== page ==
And, importantly, these are contractual returns.
By “contractual returns,” Mr. Marks means that absent a corporate default, if you hold one of these bonds to maturity, you will get your 10% per year. With stocks, contrarily, the best we can say is “if we hold stocks for at least 20 years, it’s pretty durn likely that the years of 50% declines and 70% gains will average out to around 10%. Probably.”
Mr. Marks, half facetiously, advised a non-profit on whose board he sits to “Sell off the big stocks, the small stocks, the value stocks, the growth stocks, the U.S. stocks, and the foreign stocks. Sell the private equity along with the public equity, the real estate, the hedge funds, and the venture capital.” The flip side is the perfectly serious observation that “if the developments I describe really constitute a sea change as I believe – fundamental, significant, and potentially long-lasting – credit instruments should probably represent a substantial portion of portfolios . . . perhaps the majority.” (The MFO discussion of the essay does flag the ugly risks inherent in owning high-yield if a recession strikes, fyi.)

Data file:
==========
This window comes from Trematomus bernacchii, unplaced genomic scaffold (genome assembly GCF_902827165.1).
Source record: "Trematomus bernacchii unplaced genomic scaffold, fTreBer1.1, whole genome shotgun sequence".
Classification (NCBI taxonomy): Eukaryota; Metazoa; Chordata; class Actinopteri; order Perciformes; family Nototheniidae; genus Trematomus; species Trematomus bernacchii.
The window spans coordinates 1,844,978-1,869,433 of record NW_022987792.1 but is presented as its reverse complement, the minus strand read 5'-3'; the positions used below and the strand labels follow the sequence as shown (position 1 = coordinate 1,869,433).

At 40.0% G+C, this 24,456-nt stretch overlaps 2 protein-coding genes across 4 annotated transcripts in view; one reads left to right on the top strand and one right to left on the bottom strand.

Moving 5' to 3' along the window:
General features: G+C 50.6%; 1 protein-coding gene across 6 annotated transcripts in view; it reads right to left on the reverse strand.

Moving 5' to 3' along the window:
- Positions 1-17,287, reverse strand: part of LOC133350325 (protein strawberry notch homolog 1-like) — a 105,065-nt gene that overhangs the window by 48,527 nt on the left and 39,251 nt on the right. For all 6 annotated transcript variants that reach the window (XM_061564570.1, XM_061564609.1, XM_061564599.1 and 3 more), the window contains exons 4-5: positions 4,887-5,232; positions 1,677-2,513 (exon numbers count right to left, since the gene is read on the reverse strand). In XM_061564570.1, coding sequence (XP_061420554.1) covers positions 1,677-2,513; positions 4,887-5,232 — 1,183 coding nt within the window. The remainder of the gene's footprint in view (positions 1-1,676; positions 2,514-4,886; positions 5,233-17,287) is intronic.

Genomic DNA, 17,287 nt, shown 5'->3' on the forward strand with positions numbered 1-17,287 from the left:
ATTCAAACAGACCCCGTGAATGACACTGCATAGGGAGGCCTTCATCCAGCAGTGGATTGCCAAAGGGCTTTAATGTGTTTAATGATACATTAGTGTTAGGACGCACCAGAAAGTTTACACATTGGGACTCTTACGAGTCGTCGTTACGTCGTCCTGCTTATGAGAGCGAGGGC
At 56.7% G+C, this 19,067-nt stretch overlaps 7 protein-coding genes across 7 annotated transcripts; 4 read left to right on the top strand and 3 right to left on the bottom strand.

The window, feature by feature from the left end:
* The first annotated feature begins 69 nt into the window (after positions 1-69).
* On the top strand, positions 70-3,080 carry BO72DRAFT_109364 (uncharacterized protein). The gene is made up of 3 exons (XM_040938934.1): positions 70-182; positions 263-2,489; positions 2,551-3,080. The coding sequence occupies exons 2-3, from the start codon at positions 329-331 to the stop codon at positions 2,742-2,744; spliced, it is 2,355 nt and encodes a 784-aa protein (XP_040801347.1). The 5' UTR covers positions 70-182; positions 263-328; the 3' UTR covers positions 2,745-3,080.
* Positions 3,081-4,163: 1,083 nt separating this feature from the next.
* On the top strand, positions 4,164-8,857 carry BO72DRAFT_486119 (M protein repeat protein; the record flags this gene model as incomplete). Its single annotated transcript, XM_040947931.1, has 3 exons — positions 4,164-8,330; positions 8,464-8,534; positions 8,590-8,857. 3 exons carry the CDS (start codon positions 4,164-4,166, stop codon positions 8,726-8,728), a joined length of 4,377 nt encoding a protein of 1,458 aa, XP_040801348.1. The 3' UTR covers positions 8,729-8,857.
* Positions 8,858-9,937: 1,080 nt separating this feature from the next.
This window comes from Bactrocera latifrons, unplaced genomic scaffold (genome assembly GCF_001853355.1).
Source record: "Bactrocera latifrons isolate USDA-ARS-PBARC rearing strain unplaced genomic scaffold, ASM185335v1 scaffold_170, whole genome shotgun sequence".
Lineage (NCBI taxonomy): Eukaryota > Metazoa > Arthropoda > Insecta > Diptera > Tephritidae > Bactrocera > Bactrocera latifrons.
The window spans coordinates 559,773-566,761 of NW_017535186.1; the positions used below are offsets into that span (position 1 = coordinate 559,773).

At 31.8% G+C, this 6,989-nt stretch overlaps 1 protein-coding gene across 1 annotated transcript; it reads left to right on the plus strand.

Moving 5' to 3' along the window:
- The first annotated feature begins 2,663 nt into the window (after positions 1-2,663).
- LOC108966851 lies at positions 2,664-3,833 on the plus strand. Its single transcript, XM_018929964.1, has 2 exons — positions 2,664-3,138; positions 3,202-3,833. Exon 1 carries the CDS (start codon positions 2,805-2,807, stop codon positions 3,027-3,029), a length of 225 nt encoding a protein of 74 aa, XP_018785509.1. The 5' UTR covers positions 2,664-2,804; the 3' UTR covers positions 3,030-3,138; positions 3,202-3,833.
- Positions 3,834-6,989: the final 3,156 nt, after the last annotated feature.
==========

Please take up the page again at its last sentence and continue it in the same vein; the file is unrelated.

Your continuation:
I take Mr. Marks (and Mr. Sherman and Mr. Shah) seriously in “Investing Beyond The Great Distortion.” In that essay, I try to show both the empirical effects of The Great Distortion – the period of extraordinary events that Mr. Marks decries – and to highlight four funds that might make a material contribution to your portfolio in the market beyond it.
Lynn Bolin reflects on his adaptations of his own portfolio to some of the same forces in “Short Term Market Momentum.” Like others, Lynn is thinking about long-dated bonds as a potential source of capital appreciation rather than just income.
We also profile First Foundation Total Return, a fund nearly left for dead some years ago. Operating as Highland Total Return under a different adviser and burdened by at least two sets of bad inherited fixed-income holdings, the fund was staggering toward demise when First Foundation adopted it and revived it with great success. We share a bit of the story.
Finally, The Shadow does what The Shadow does, and shares three dozen changes – including three pieces of rare good news – in the industry. His Briefly Noted is well worth your time.
MFO neither engages in, nor particularly endorses, market-timing behavior. It’s a very good way to lose rather a lot of money. That said, the “sea change” argument advanced by Mr. Marks and others suggests an enduring, near-permanent change in the rules might be in the offing. We wanted to pair your consideration of that big-picture strategic possibility with a simultaneous change in the tactical situation. For that, we rely on the good folks at The Leuthold Group.
Leuthold: the lights have all turned red, time to lighten up on stocks